Correction officers say they are still in “shock”, that late on a July Friday, with very little advance warning, Governor Cuomo’s prison agency announced the closure of four prisons within the next year. And they are asking the legislature to rescind the closures.
Normally, when a governor wants to close a prison or any other state run facility, he proposes the change in his state budget plan in January. Then, the legislature either agrees or disagrees, and a final decision to close or to keep the facility is made in the completed state spending plan.
But Governor Cuomo’s Department of Corrections decided, on a slow summer Friday afternoon, five weeks after the legislative session ended, to announce that four prisons would be shuttered by July 26th, 2014, citing a declining inmate population.
The President of the union that represents prison guards, Donn Rowe, says he was stunned when he first received word early on Friday morning.
“Obviously, myself and my members were shocked,” Rowe said.
The prisons to be closed include three medium security prisons, Mt. McGregor in Saratoga County, Chateaugay in Franklin County and Butler in Wayne County. Also on the closure list, Monterey Shock, a minimum-security prison in Schuyler County. 675 people work at the prisons.
A press release from the governor’s corrections agency, titled “Right Sizing New York’s Prison System”, cites as the reasons the “dramatic reduction in the number of drug offenders”. New York recently eased its strict Rockefeller era drug laws. The agency says violent crime is also declining, and the overall prison population has shrunk by one quarter since a high point in 1999.
But Rowe, with the Correctional Officers and Police Benevolent Association of New York State, says that’s not the full story of what’s going on in the prisons. He says in 1999, the prisons were severely overcrowded and many were double bunked, creating potentially dangerous conditions. And he says as fewer people are convicted and sentenced for lesser drug crimes, the inmate population overall has grown more violent and dangerous.
“70% of our inmate population are violent offenders,” said Rowe. “We have maximum security inmates in medium security facilities because we don’t have the maximum space for them”.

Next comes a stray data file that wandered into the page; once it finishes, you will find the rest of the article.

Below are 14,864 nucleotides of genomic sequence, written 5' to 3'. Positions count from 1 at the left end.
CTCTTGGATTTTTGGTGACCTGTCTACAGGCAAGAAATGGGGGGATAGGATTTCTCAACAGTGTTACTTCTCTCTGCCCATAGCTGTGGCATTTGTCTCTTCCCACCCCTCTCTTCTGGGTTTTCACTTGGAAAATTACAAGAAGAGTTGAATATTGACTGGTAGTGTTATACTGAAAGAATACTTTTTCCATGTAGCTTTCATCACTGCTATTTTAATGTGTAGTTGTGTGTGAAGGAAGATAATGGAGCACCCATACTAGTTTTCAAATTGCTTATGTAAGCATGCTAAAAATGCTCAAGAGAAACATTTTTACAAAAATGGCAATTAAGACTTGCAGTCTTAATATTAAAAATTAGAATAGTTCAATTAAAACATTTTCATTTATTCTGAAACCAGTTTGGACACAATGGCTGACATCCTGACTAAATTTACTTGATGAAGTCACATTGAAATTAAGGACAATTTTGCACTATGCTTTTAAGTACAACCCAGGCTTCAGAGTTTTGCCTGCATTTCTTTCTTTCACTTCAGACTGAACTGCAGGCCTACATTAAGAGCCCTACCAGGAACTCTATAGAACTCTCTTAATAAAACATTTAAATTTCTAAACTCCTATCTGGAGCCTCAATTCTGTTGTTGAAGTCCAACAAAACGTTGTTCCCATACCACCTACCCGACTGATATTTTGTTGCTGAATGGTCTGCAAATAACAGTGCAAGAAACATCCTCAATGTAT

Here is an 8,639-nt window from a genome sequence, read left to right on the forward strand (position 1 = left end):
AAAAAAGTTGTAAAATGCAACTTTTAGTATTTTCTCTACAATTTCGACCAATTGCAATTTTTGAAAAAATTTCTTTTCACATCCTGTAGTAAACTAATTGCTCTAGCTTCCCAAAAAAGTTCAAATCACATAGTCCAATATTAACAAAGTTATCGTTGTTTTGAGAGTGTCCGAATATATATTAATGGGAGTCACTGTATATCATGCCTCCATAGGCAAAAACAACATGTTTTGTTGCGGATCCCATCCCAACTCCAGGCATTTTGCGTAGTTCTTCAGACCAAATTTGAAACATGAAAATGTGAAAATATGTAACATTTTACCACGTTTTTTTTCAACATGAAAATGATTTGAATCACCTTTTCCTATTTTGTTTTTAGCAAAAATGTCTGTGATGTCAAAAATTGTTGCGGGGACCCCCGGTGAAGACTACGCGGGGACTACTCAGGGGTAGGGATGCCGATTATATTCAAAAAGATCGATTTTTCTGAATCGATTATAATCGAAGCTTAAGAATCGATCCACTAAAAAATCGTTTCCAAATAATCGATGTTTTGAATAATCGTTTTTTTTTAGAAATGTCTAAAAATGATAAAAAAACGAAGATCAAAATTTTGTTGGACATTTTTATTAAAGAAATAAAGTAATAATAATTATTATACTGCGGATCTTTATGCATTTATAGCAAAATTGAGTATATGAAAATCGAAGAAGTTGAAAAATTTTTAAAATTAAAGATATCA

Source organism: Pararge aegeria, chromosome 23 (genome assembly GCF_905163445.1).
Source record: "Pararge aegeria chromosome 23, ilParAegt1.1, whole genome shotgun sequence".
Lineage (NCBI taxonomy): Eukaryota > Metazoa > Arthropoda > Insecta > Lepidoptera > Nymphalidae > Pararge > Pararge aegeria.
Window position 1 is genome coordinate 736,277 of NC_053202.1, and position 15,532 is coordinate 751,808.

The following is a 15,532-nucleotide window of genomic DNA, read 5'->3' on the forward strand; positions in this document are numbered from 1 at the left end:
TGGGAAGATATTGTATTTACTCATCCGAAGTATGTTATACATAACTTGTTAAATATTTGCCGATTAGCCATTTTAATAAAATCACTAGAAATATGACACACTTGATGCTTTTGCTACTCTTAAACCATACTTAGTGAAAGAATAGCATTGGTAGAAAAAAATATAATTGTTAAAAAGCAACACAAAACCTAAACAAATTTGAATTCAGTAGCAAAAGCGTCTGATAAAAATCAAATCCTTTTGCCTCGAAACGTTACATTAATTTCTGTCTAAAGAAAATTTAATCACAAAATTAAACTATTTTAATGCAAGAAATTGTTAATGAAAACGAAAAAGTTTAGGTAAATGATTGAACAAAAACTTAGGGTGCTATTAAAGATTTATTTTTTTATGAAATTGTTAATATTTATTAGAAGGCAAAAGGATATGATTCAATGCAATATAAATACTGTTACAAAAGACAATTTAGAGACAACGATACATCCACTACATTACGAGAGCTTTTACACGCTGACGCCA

Rowe says 8000 prisoners are still double bunked. He says the newest round of downsizing comes after the Cuomo Administration has closed 11 other prisons and other correctional centers in recent years.
The Department of Corrections says none of the 675 staff members at the four prisons will lose their jobs- all will be offered positions at other prisons or other state agencies. But in the vast regions of upstate, prisons are often several hours apart, and Rowe says many who choose to stay will be uprooted.
“It’s going to cause a void in the community,” said Rowe, who says many corrections officers are also volunteer firefighters, or Little League coaches.
“The employee has to either look to transfer far away in the state, or leave the state,” Rowe said.
The Department of Corrections spokesman declined to do a recorded interview to answer the union’s concerns. But spokesman Tom Mailey, in an e-mail, says under state law, the governor’s agencies do not have to seek approval from the legislature to close a prison, as long as a one year notice is given.
It’s estimated the changes will save $30 million dollars.
Some state lawmakers who have the prisons slated for closure in their districts are also upset. Senator Kathy Marchione , whose district includes Mount McGregor, the largest prison on the closure list, says is a statement that the news is “disappointing”, and she is demanding an “action plan” to make sure workers will still have jobs and the surrounding community won’t suffer economic hardship.
Rowe says he hopes the legislature will convince the governor to reconsider.